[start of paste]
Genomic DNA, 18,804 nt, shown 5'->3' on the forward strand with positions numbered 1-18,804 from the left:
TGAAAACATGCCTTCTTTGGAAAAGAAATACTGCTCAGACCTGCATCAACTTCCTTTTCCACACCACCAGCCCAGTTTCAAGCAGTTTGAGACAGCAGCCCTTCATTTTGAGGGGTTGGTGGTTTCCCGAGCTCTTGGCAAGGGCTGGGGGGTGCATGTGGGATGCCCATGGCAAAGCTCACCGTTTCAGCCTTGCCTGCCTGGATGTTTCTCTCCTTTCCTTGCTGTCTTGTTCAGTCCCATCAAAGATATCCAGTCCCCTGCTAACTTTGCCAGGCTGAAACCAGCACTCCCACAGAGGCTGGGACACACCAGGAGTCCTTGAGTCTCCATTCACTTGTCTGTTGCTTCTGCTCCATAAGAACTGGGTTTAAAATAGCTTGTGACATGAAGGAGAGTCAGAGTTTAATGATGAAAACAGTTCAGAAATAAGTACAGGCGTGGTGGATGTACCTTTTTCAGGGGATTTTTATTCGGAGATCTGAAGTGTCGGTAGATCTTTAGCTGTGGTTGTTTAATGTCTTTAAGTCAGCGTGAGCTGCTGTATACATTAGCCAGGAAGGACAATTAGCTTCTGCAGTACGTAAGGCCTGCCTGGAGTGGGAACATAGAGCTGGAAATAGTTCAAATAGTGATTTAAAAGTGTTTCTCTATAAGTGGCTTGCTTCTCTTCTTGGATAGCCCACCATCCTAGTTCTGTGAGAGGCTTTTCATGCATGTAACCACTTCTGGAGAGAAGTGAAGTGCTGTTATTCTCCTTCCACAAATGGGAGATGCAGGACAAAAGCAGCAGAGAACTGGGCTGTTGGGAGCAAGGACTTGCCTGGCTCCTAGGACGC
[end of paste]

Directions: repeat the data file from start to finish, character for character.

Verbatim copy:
Genomic DNA, 18,804 nt, shown 5'->3' on the forward strand with positions numbered 1-18,804 from the left:
TGAAAACATGCCTTCTTTGGAAAAGAAATACTGCTCAGACCTGCATCAACTTCCTTTTCCACACCACCAGCCCAGTTTCAAGCAGTTTGAGACAGCAGCCCTTCATTTTGAGGGGTTGGTGGTTTCCCGAGCTCTTGGCAAGGGCTGGGGGGTGCATGTGGGATGCCCATGGCAAAGCTCACCGTTTCAGCCTTGCCTGCCTGGATGTTTCTCTCCTTTCCTTGCTGTCTTGTTCAGTCCCATCAAAGATATCCAGTCCCCTGCTAACTTTGCCAGGCTGAAACCAGCACTCCCACAGAGGCTGGGACACACCAGGAGTCCTTGAGTCTCCATTCACTTGTCTGTTGCTTCTGCTCCATAAGAACTGGGTTTAAAATAGCTTGTGACATGAAGGAGAGTCAGAGTTTAATGATGAAAACAGTTCAGAAATAAGTACAGGCGTGGTGGATGTACCTTTTTCAGGGGATTTTTATTCGGAGATCTGAAGTGTCGGTAGATCTTTAGCTGTGGTTGTTTAATGTCTTTAAGTCAGCGTGAGCTGCTGTATACATTAGCCAGGAAGGACAATTAGCTTCTGCAGTACGTAAGGCCTGCCTGGAGTGGGAACATAGAGCTGGAAATAGTTCAAATAGTGATTTAAAAGTGTTTCTCTATAAGTGGCTTGCTTCTCTTCTTGGATAGCCCACCATCCTAGTTCTGTGAGAGGCTTTTCATGCATGTAACCACTTCTGGAGAGAAGTGAAGTGCTGTTATTCTCCTTCCACAAATGGGAGATGCAGGACAAAAGCAGCAGAGAACTGGGCTGTTGGGAGCAAGGACTTGCCTGGCTCCTAGGACGC